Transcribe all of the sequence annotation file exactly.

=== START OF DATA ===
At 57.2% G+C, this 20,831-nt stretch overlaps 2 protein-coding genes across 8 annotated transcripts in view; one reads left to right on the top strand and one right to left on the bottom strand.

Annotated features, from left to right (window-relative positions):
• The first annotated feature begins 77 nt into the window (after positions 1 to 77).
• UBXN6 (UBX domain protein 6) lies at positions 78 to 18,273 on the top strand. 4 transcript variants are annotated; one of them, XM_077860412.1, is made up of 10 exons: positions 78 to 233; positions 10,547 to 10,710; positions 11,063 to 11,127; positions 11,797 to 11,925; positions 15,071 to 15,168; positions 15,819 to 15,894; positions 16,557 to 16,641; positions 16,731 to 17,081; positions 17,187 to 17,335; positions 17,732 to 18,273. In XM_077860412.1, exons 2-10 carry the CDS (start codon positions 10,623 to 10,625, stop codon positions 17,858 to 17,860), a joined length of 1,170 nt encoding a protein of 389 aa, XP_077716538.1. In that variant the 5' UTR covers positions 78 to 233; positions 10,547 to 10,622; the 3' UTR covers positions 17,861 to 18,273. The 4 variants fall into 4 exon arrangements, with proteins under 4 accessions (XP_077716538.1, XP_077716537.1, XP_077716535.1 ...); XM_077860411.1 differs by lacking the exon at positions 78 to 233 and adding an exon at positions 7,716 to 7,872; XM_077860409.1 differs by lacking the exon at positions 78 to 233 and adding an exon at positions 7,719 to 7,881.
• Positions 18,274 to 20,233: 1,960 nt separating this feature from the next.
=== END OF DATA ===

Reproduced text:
At 57.2% G+C, this 20,831-nt stretch overlaps 2 protein-coding genes across 8 annotated transcripts in view; one reads left to right on the top strand and one right to left on the bottom strand.

Annotated features, from left to right (window-relative positions):
• The first annotated feature begins 77 nt into the window (after positions 1 to 77).
• UBXN6 (UBX domain protein 6) lies at positions 78 to 18,273 on the top strand. 4 transcript variants are annotated; one of them, XM_077860412.1, is made up of 10 exons: positions 78 to 233; positions 10,547 to 10,710; positions 11,063 to 11,127; positions 11,797 to 11,925; positions 15,071 to 15,168; positions 15,819 to 15,894; positions 16,557 to 16,641; positions 16,731 to 17,081; positions 17,187 to 17,335; positions 17,732 to 18,273. In XM_077860412.1, exons 2-10 carry the CDS (start codon positions 10,623 to 10,625, stop codon positions 17,858 to 17,860), a joined length of 1,170 nt encoding a protein of 389 aa, XP_077716538.1. In that variant the 5' UTR covers positions 78 to 233; positions 10,547 to 10,622; the 3' UTR covers positions 17,861 to 18,273. The 4 variants fall into 4 exon arrangements, with proteins under 4 accessions (XP_077716538.1, XP_077716537.1, XP_077716535.1 ...); XM_077860411.1 differs by lacking the exon at positions 78 to 233 and adding an exon at positions 7,716 to 7,872; XM_077860409.1 differs by lacking the exon at positions 78 to 233 and adding an exon at positions 7,719 to 7,881.
• Positions 18,274 to 20,233: 1,960 nt separating this feature from the next.